European energy giants have significantly underperformed their American peers by far. While the BP share price has risen by 33% in 2022, ExxonMobil, Chevron, and Occidental have risen by 76%, 52%, and 120%, respectively. Shell and TotalEnergies have also risen by less than 35% this year.
Wokeness is ruining BP
BP share price has underperformed despite robust business performance because of its increased investments in clean energy. In October, the company doubled down on these investments by spending $3.8 billion buying Archaea Energy, a company that produces Renewable Natural Gas (RNG).
In June, BP spent millions buying a 40% stake in a large green hydrogen producer known as Asian Renewable Energy Hub. By February this year, the company had invested $3.8 billion on climate energy.
While these investments provide nice PR to the company, the reality is that they provide almost nothing in terms of cash returns to shareholders. I believe that the company should instead be spending money boosting its shareholder returns. This view was shared by an analyst who said:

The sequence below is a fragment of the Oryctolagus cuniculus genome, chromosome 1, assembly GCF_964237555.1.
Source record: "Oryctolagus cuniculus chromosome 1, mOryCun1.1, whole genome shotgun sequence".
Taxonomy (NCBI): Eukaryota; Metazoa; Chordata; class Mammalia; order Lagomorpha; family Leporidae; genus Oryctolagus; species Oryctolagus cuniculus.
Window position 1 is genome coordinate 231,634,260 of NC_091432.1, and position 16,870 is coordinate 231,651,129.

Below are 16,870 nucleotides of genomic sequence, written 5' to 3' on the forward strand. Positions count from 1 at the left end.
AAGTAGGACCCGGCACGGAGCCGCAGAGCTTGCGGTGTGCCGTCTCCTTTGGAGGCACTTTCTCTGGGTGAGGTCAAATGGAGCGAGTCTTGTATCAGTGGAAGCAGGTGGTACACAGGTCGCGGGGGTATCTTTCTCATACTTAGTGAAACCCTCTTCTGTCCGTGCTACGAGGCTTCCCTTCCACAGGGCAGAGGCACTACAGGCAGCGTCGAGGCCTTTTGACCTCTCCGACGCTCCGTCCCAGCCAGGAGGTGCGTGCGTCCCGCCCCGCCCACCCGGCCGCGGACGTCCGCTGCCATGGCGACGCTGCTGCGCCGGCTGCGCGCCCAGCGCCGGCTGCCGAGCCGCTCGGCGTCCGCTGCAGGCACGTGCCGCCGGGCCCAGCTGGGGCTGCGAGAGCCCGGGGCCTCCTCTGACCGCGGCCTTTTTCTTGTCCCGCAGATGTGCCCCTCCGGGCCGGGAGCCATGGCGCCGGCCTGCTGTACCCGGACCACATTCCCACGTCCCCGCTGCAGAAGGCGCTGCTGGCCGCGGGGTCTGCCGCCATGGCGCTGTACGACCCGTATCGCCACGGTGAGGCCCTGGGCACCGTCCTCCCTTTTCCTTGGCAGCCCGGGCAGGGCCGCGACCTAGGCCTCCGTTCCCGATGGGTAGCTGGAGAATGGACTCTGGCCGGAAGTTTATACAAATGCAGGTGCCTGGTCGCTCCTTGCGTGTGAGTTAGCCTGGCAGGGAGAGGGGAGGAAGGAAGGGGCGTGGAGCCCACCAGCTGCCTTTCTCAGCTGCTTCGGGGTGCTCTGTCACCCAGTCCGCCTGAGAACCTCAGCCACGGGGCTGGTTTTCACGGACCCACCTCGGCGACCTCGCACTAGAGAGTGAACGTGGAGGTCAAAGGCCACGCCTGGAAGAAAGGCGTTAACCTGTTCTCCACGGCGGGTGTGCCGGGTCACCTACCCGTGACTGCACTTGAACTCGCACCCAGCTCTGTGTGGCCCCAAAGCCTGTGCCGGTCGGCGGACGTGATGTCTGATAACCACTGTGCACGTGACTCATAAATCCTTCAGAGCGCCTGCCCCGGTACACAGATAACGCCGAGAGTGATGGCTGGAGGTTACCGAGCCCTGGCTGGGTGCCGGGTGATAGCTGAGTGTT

“Investors are saying, ‘You’re good at producing oil, not building wind farms. Investors are very clear about what Exxon and Chevron do. It’s not so clear to them anymore what BP and Shell want to do.”
This explains why American companies like Exxon and Chevron have outperformed BP, Shell, and TotalEnergies for years. Instead of buying a renewable energy company, ExxonMobil announced that it will repurchase stock worth $50 billion starting from next year. It has already repurchased shares worth $30 billion in the past few years.
European large investors hostile
BP share price has also lagged because European investors seem more attracted to ESG than their American peers. According to Franklin Templeton, European shareholders tend to be less friendly to oil and gas companies.
For example, this week, the Norwegian oil fund, which derived its cash from oil, said that it would vote against companies without net-zero targets. Governments are also hostile, with most of them implementing windfall taxes.
Therefore, recently, we have seen more American investors start pumping money to European oil supermajors.
BP has an attractive dividend yield of 4.25% but it can do more. For one, its payout ratio of 2.75% is significantly lower than Exxon’s 27%.
BP share price forecast
BP stock price has pulled back in the past few days as oil prices have dived. It has moved below the 50-day moving average and is nearing the lower side of the ascending channel. Oscillators like the Relative Strength Index (RSI) have tilted lower. Therefore, the stock will likely remain under pressure for a while as the oil supercycle ends.